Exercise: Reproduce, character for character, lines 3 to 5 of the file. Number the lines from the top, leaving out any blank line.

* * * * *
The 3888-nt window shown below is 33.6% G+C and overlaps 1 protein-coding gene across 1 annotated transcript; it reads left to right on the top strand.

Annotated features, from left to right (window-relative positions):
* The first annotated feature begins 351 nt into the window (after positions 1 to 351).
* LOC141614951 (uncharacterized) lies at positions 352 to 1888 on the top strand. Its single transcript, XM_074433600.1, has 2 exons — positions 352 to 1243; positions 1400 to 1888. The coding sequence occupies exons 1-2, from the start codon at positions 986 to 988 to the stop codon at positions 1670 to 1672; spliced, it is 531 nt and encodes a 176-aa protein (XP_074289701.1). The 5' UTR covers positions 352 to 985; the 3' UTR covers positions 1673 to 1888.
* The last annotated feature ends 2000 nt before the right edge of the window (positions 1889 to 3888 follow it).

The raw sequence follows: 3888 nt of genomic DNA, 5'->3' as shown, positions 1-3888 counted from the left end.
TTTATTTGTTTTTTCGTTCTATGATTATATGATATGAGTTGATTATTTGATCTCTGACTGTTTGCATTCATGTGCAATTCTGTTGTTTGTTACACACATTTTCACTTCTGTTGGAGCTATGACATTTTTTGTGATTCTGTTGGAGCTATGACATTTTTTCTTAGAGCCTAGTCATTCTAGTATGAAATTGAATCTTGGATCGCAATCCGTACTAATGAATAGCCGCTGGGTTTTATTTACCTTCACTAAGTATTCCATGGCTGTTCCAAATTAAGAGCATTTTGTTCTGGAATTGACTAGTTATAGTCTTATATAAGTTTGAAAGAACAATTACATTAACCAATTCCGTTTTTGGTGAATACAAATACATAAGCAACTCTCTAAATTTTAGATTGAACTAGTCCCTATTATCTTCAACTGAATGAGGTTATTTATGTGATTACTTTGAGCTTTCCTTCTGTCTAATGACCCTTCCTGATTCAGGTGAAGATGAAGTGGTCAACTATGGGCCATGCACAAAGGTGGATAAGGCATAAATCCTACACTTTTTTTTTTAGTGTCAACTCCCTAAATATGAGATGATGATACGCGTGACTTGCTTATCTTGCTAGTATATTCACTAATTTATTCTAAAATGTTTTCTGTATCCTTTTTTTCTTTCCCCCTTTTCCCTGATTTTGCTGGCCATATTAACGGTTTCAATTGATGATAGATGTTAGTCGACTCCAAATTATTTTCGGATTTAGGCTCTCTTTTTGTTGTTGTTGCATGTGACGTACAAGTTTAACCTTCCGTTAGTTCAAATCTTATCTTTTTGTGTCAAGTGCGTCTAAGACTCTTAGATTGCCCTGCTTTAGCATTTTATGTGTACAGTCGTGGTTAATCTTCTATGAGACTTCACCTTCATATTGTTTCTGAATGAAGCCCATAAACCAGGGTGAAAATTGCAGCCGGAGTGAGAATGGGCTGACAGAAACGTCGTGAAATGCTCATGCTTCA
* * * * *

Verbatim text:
* The first annotated feature begins 351 nt into the window (after positions 1 to 351).
* LOC141614951 (uncharacterized) lies at positions 352 to 1888 on the top strand. Its single transcript, XM_074433600.1, has 2 exons — positions 352 to 1243; positions 1400 to 1888. The coding sequence occupies exons 1-2, from the start codon at positions 986 to 988 to the stop codon at positions 1670 to 1672; spliced, it is 531 nt and encodes a 176-aa protein (XP_074289701.1). The 5' UTR covers positions 352 to 985; the 3' UTR covers positions 1673 to 1888.
* The last annotated feature ends 2000 nt before the right edge of the window (positions 1889 to 3888 follow it).